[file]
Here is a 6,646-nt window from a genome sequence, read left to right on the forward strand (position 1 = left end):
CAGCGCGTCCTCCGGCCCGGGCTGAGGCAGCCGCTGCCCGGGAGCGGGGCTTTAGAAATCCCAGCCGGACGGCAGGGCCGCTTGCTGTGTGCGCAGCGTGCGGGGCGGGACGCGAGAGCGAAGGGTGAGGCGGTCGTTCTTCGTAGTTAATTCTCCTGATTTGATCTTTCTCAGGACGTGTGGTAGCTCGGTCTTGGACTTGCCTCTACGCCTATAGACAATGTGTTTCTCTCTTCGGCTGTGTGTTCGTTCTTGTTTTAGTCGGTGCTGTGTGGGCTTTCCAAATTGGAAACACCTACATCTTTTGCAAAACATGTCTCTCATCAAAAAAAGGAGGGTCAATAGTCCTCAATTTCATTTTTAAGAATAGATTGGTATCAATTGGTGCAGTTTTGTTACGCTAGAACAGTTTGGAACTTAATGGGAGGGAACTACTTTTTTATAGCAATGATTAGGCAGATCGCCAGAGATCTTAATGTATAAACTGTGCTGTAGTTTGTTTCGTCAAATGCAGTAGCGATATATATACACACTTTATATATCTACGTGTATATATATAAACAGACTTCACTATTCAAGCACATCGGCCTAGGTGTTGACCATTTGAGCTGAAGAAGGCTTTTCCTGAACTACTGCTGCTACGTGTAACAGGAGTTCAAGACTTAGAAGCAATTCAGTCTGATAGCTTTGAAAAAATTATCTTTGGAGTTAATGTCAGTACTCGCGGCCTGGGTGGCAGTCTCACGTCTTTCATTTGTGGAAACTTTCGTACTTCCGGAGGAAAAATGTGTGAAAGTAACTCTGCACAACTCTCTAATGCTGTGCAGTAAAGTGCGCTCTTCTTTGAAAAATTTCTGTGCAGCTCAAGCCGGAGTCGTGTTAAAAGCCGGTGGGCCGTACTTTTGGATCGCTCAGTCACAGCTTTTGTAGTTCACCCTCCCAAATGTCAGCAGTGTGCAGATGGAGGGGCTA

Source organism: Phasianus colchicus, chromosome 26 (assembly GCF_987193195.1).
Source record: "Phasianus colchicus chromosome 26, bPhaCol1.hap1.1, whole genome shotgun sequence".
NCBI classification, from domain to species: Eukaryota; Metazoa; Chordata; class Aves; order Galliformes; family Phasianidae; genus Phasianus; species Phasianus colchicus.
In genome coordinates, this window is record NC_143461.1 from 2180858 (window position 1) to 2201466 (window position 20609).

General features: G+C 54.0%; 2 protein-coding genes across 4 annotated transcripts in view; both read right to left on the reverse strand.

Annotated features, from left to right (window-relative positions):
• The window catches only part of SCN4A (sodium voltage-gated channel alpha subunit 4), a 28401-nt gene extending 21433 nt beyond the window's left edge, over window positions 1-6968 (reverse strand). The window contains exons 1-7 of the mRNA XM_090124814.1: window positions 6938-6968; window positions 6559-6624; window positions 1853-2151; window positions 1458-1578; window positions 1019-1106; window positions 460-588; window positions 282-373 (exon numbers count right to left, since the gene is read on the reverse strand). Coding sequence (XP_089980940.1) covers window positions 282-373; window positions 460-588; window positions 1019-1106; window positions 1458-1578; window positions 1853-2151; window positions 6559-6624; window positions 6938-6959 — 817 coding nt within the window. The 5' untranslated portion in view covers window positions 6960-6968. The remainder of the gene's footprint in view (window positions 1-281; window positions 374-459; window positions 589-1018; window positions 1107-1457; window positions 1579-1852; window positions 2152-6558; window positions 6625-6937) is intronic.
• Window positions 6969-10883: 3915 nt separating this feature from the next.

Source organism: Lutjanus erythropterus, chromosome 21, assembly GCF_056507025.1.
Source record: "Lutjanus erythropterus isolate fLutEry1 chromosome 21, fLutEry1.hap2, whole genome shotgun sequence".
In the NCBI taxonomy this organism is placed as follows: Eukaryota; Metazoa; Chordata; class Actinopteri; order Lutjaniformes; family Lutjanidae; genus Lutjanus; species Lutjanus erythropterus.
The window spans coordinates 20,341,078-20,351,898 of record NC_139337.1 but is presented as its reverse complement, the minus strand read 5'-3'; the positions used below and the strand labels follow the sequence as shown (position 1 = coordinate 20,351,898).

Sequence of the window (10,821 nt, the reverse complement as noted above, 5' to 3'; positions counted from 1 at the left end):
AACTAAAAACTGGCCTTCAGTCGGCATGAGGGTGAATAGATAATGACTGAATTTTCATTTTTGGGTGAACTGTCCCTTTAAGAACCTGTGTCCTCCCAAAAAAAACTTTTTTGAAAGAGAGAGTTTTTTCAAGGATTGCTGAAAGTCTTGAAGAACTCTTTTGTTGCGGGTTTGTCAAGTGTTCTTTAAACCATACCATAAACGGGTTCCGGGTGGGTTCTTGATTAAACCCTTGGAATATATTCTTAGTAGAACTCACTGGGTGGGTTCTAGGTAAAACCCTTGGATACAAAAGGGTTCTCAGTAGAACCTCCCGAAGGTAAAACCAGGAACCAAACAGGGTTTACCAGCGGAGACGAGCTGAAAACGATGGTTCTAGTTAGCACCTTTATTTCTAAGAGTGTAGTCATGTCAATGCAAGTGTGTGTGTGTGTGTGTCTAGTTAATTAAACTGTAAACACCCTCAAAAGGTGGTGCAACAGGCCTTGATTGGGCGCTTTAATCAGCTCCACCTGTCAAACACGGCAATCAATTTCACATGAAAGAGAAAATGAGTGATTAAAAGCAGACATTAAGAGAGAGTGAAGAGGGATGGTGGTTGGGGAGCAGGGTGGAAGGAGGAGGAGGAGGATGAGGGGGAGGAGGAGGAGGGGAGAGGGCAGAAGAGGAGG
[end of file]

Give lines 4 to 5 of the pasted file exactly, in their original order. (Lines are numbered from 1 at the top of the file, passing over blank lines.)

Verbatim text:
Source record: "Phasianus colchicus chromosome 26, bPhaCol1.hap1.1, whole genome shotgun sequence".
NCBI classification, from domain to species: Eukaryota; Metazoa; Chordata; class Aves; order Galliformes; family Phasianidae; genus Phasianus; species Phasianus colchicus.